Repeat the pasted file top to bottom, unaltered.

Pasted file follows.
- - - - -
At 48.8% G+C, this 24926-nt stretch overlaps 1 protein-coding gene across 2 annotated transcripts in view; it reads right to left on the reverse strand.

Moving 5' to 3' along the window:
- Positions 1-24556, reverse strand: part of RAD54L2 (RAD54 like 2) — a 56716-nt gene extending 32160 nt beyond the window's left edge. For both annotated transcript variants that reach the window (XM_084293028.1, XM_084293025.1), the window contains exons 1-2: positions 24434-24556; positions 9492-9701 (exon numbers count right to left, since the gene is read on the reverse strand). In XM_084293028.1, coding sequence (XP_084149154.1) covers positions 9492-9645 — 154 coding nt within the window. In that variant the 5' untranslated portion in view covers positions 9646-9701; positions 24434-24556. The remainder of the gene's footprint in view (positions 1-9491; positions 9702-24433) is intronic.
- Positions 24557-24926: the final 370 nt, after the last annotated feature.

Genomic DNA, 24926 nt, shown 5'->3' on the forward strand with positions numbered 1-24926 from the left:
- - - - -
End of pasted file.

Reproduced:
At 48.8% G+C, this 24926-nt stretch overlaps 1 protein-coding gene across 2 annotated transcripts in view; it reads right to left on the reverse strand.

Moving 5' to 3' along the window:
- Positions 1-24556, reverse strand: part of RAD54L2 (RAD54 like 2) — a 56716-nt gene extending 32160 nt beyond the window's left edge. For both annotated transcript variants that reach the window (XM_084293028.1, XM_084293025.1), the window contains exons 1-2: positions 24434-24556; positions 9492-9701 (exon numbers count right to left, since the gene is read on the reverse strand). In XM_084293028.1, coding sequence (XP_084149154.1) covers positions 9492-9645 — 154 coding nt within the window. In that variant the 5' untranslated portion in view covers positions 9646-9701; positions 24434-24556. The remainder of the gene's footprint in view (positions 1-9491; positions 9702-24433) is intronic.
- Positions 24557-24926: the final 370 nt, after the last annotated feature.

Genomic DNA, 24926 nt, shown 5'->3' on the forward strand with positions numbered 1-24926 from the left: